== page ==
Finding this book a few days ago was a great stroke of luck. It was on a library sale table and it sounded like a perfect book in which to lose myself. It was. The main character, David Winkler, has vivid dreams that sometimes come true. This becomes problematic when he dreams that his infant daughter, Grace, drowns in a flood. When the water begins to rise, David first tries to convince his wife, Sandy, to move Grace to safety. When Sandy insists on staying, he decides he must leave — hoping to disrupt the dream’s predictive power by refusing to play a his role. He flees, ending up on an island in the Caribbean.
Part of what propels the novel forward is David’s immediate and all-consuming desire to know how Grace (and Sandy) fared after he left town. He calls. He writes. Eventually, he earns his way back home and tries to find out what happened. David is an interesting character and he finds good people to help him along in his quest. I think this would be a terrific book for a book club.
Exam week always brings requests from the boys for big books. They want plenty of material for the time between when they finish their tests and when the very last person in the very last room in the school finishes his test. D (6th grade) is in the middle of the Artemis Fowl series. I have read a chapter here or there, but he’s become quite speedy with his reading so I can’t make much sense of the plot. I gave Jon Spiro, an American in book three, a southern accent. It made a nice contrast with Artemis’ arrogant Irish accent.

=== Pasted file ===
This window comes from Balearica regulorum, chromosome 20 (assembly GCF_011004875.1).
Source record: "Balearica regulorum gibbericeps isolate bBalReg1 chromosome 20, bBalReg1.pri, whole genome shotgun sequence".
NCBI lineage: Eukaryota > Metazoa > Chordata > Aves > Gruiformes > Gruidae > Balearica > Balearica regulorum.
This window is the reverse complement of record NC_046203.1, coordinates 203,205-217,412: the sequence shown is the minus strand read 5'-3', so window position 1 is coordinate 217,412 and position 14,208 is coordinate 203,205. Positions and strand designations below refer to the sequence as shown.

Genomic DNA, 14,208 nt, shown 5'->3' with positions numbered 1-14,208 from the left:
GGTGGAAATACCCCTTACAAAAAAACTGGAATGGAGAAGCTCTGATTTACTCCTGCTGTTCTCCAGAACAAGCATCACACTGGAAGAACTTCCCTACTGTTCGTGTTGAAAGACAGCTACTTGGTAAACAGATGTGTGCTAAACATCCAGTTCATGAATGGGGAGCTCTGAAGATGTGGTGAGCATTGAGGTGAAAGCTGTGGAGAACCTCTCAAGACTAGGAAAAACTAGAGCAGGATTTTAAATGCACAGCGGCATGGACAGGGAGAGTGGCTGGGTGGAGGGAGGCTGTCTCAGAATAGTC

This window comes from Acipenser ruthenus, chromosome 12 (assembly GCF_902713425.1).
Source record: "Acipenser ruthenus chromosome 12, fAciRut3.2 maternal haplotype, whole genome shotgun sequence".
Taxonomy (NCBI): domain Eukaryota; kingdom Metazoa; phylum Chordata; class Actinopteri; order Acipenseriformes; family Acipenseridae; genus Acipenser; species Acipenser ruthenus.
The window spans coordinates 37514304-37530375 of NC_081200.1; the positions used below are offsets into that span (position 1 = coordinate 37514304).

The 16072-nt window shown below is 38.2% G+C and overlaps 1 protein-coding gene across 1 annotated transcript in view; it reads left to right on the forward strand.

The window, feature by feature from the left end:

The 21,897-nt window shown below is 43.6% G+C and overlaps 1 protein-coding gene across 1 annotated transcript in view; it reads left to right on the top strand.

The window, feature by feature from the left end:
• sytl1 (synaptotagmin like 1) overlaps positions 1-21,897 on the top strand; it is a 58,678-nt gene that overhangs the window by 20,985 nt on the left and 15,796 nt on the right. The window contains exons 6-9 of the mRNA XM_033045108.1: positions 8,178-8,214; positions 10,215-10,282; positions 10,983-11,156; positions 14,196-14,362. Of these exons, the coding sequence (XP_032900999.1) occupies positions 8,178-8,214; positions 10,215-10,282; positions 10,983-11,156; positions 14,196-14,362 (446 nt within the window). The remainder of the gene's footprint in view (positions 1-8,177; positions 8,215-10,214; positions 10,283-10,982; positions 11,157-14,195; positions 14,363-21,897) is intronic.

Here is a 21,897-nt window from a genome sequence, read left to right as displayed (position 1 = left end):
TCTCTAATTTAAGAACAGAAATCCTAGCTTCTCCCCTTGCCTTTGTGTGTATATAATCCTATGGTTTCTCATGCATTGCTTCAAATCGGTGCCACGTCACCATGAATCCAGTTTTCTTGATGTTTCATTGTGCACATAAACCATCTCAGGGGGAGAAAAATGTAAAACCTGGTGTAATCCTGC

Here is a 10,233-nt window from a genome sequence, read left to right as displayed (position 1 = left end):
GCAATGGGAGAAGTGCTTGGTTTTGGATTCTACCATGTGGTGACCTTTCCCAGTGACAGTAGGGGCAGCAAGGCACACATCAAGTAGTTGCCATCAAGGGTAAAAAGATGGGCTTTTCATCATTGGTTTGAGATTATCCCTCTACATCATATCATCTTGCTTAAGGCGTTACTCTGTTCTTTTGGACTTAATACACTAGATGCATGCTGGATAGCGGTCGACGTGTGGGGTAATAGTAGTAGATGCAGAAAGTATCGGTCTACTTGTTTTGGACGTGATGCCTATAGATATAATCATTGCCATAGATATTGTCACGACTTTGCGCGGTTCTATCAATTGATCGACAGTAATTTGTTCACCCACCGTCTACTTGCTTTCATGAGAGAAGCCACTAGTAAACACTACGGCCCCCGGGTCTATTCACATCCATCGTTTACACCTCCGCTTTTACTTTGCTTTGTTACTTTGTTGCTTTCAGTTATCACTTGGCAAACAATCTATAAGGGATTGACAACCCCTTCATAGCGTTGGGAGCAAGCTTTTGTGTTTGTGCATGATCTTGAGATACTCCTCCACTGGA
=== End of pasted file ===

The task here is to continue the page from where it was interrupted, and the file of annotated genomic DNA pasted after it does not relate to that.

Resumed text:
G (9th grade) re-read Accelerando by Charles Stross. (He bought a paperback copy even though he owns an e-copy for his Kindle because he doesn’t take his Kindle to school.) His wonderful English teacher has been feeding him books: The Story of Edgar Sawtelle (David Wroblewski, 2008), Swords in the North (Paul Anderson, 1939), and Things Fall Apart (Chinua Acebe, 1958). Today he borrowed back from his brother The Way of Shadows (Brent Weeks, 2008).
Monday, N (7th grade) read Cracker (Cynthia Kadohata, 2007), but today he mistakenly left a 3-inch tome about World of Warcraft on the kitchen counter. His classmate lent him a copy of Eragon (he tells me he was desparate — though it used to be one of his favorites). Richard has a stack of spy books beside his bed, but he’s been pulling extra duty on the computer to try to keep up with the video needs of the blog.
Our two copies of Growing Patterns: Fibonacci Numbers in Nature arrived today. The books are beautiful! The colors are bright, the pages are shiny, and the shape is a golden rectangle. After getting some positive feedback on using video on the blog, I decided that this would be a good day to use it again. You can watch the brief video below and then read on for more information.